Publisher: Feiwel & Friends
Alec and Sabrina are crazy in love. Problem is: Sabrina's really crazy.
Sabrina, an artist, is diagnosed with schizophrenia, and her parents check her into the Wellness Center. There she meets Alec, who is convinced it's the world that's crazy, not the two of them. They are meant to be together; they are special. But when Alec starts to convince Sabrina that her treatment will wipe out everything that makes her creative, she worries that she'll lose hold of her dreams and herself. Should she listen to her doctor? Her decision may have fatal consequences.
A big thanks to Macmillan Children's Books on netGalley for accepting my request in reading this book early!
LIFE IS BUT A DREAM is an incredibly intense and emotional story, told in one of the most refreshing teenager voices that I've heard in a long, long time. Really. Truly. It was that good. No wait - it was FANTASTIC! Since it's a 2012 book and since I got to read this book early, I think - and I hope - that it becomes one of the favourites for next year because it was for me! With the book's setting mostly set in a psychiatric facility - one of my favourite settings for a book - Brian James pays great attention to detail in this new world that is painted in the character's heads and I've fallen deeply in love with his writing. At least for this particular book.
Sabrina, the main character of this wonderful story, has been recently diagnosed with schizophrenia and in light of this, she is checked into the Wellness Center by her parents, in hopes of recovery and in hopes of overcoming her serious symptoms of seeing things differently to other people around her. Despite what her parents think of her illness, Sabrina still firmly believes that this center will change her as a person and she'll lose her whole identity because of it - her dreams - and it's something that she fears the most. While she's aware of her circumstances and how people can't see what she sees, but all she really wants is someone to try and understand her - to believe in her - and while staying at the hospital, there she meets Alec. Unlike the reasons Sabrina is there at the center, Alec is just some troubled kid with problems and a rich family who think sending him there will rid of these problems. In other terms, he's not sick at all - not like Sabrina is. But once these two meet, immediate attraction arises and for once in her life, Sabrina has found someone who is trying to understand her. But then as Alec convinces her she's not crazy and even encourages her to go off her meds, everything Sabrina has been working for . . . spirals out of control.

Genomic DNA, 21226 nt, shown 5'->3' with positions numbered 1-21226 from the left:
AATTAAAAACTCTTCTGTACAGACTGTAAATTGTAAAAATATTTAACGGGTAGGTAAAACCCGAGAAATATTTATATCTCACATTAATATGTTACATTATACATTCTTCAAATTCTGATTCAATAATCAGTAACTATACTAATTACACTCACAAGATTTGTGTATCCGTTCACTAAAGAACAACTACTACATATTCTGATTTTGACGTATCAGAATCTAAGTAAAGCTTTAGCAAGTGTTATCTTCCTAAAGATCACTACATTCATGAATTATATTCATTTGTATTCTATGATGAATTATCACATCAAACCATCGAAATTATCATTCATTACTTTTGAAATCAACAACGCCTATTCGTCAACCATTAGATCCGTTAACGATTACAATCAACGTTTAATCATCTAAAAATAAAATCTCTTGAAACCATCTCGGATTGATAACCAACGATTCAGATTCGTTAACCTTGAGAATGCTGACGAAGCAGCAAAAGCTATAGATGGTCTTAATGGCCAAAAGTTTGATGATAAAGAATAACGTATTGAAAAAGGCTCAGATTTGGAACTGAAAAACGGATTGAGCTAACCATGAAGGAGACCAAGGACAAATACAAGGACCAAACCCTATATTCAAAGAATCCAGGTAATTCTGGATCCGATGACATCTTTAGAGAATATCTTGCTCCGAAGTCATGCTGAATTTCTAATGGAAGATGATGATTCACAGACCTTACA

The major standout for this novel is Sabrina and Alec. For a young adult book with a contemporary feel to it, I've never in my life loved characters like how I've loved these two and I cared about them a great deal. Sabrina's struggles with schizophrenia were so heart-aching and you wanted her to get better for her own sake. But one of the things that really struck me was how she wanted a little piece of her back - the part where she saw the beauty of her illness and the things she saw along with it. The way she described these 'things' was so beautiful but it was also sad because no one could understand what she saw and you always sympathized with her character because of it.
Alec on the other hand . . . he was far from being ill. He's more . . . misunderstood. When we first meet him in the book you see him as a really, really troubled kid and some of the things he talks about with Sabrina were a little uncomfortable at times. But he's troubled. That's what you get. While I didn't necessarily believe he'd helped Sabrina at first - especially when it came to him being oblivious to the fact that Sabrina was actually sick and encouraging her to no longer take her medication - but as his character grows and as he continues to support Sabrina in ways no one would, and as he falls deeply in love with her, it's no wonder why I ended up loving him too. Sure, he made some mistakes when it came to Sabrina's wellbeing and all of the readers will be aware of these mistakes when they eventually read this book. But ultimately he was the only person who'd truly helped her in the end. He made her understand and made her see for herself that something was wrong with her. Their relationship alone was the strongest thing I've read in a contemporary novel like this one and it was one of the best yet.
With emotionally-charged writing and realistic-and-forever-loveable characters, this book will have you feeling a wide variety of emotions through the beginning til the very end. You'll cry . . . you'll laugh . . . you'll smile . . . you'll cry all over again and you'll be questioning the book's tagline of, "Is the world crazy -- or are they?" Overall I thought this book was absolutely outstanding and I was taken back by how amazing it was! After flying through the pages, it only goes to show that the world can be crazy, be beautiful and be special all at the same time. And no one can ever make you feel otherwise.